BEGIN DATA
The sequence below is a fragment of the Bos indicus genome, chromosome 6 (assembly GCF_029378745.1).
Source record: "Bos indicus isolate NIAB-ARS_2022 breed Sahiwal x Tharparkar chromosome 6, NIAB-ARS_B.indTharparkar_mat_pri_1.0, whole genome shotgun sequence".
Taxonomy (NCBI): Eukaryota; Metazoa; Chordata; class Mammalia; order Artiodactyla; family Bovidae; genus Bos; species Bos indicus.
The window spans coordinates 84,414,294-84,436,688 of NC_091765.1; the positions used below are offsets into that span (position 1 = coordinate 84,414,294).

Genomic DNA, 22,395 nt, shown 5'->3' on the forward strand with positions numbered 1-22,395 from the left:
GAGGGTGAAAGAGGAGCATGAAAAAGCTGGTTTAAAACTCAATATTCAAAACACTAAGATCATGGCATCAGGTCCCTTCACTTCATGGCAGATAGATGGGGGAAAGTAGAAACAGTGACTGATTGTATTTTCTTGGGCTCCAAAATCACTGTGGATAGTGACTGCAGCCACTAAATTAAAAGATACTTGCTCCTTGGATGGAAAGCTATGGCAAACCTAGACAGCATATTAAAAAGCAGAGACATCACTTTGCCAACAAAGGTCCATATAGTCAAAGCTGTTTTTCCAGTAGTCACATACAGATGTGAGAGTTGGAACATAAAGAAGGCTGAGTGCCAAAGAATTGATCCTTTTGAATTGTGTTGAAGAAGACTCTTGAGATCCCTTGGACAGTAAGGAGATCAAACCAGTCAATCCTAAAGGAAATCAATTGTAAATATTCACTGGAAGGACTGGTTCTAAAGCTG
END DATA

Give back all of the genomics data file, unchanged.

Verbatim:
The sequence below is a fragment of the Bos indicus genome, chromosome 6 (assembly GCF_029378745.1).
Source record: "Bos indicus isolate NIAB-ARS_2022 breed Sahiwal x Tharparkar chromosome 6, NIAB-ARS_B.indTharparkar_mat_pri_1.0, whole genome shotgun sequence".
Taxonomy (NCBI): Eukaryota; Metazoa; Chordata; class Mammalia; order Artiodactyla; family Bovidae; genus Bos; species Bos indicus.
The window spans coordinates 84,414,294-84,436,688 of NC_091765.1; the positions used below are offsets into that span (position 1 = coordinate 84,414,294).

Genomic DNA, 22,395 nt, shown 5'->3' on the forward strand with positions numbered 1-22,395 from the left:
GAGGGTGAAAGAGGAGCATGAAAAAGCTGGTTTAAAACTCAATATTCAAAACACTAAGATCATGGCATCAGGTCCCTTCACTTCATGGCAGATAGATGGGGGAAAGTAGAAACAGTGACTGATTGTATTTTCTTGGGCTCCAAAATCACTGTGGATAGTGACTGCAGCCACTAAATTAAAAGATACTTGCTCCTTGGATGGAAAGCTATGGCAAACCTAGACAGCATATTAAAAAGCAGAGACATCACTTTGCCAACAAAGGTCCATATAGTCAAAGCTGTTTTTCCAGTAGTCACATACAGATGTGAGAGTTGGAACATAAAGAAGGCTGAGTGCCAAAGAATTGATCCTTTTGAATTGTGTTGAAGAAGACTCTTGAGATCCCTTGGACAGTAAGGAGATCAAACCAGTCAATCCTAAAGGAAATCAATTGTAAATATTCACTGGAAGGACTGGTTCTAAAGCTG